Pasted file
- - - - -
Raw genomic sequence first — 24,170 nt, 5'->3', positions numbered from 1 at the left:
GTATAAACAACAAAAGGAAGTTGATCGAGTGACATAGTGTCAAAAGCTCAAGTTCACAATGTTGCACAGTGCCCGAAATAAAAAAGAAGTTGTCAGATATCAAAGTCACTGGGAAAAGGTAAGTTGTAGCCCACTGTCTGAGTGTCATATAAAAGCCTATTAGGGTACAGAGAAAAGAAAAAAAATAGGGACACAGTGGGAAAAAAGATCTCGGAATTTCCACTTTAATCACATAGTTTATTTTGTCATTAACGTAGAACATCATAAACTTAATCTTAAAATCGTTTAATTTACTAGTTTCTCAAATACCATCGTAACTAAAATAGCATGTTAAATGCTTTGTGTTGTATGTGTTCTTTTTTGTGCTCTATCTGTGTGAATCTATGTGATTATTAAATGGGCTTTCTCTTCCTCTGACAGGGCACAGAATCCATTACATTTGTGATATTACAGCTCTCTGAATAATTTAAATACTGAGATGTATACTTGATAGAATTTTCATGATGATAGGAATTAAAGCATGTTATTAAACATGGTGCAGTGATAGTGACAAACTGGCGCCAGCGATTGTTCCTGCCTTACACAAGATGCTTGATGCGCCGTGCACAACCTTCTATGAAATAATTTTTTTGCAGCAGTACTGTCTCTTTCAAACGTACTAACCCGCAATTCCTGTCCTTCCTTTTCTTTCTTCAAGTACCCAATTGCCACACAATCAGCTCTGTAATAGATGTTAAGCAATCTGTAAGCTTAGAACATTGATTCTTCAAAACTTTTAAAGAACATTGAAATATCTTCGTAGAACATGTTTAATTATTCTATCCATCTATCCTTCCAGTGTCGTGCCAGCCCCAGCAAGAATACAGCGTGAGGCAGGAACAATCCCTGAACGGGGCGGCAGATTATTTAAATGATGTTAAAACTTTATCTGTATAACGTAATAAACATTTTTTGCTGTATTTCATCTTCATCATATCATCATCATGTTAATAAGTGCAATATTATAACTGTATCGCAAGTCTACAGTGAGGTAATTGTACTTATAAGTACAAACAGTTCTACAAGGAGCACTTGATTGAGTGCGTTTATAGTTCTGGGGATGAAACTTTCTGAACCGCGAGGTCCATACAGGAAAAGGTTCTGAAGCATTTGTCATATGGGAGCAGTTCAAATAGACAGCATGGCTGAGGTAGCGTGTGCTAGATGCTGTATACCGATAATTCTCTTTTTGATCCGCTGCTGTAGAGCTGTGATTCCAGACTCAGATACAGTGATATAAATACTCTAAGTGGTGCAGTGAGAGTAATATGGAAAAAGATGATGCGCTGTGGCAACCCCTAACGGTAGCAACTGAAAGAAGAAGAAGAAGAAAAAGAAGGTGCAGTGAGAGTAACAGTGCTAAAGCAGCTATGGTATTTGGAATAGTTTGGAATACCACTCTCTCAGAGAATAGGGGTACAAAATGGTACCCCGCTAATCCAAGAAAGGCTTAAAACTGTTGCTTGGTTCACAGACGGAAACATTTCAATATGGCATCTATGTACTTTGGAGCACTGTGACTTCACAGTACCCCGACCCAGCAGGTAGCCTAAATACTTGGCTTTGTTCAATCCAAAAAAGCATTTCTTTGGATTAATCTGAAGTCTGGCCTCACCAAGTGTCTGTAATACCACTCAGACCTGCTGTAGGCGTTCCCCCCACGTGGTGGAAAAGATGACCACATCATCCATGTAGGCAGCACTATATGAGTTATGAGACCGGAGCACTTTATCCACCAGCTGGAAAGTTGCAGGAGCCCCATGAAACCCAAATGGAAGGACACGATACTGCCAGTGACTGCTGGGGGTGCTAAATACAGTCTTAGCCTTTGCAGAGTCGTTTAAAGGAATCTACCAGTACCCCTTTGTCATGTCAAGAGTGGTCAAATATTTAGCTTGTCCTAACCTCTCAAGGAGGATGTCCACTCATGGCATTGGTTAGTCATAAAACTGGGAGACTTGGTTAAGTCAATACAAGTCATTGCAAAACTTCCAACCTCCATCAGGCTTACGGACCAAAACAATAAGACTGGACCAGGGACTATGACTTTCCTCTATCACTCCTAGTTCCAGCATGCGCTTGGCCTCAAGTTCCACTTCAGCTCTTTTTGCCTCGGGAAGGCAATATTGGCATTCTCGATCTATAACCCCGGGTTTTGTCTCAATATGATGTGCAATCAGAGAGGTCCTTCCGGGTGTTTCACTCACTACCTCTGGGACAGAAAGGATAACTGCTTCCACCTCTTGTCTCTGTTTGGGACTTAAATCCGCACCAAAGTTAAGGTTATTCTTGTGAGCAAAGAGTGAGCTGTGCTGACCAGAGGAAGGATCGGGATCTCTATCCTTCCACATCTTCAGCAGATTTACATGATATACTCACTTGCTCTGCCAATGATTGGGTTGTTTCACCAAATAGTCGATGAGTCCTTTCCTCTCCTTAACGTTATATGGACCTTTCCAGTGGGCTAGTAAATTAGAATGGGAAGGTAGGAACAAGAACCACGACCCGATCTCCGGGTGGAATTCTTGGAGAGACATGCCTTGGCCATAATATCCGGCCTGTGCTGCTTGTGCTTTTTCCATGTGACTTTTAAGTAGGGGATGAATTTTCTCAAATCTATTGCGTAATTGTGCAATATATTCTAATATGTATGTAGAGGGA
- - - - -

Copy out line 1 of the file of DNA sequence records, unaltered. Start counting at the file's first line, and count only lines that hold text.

Raw genomic sequence first — 24,170 nt, 5'->3', positions numbered from 1 at the left: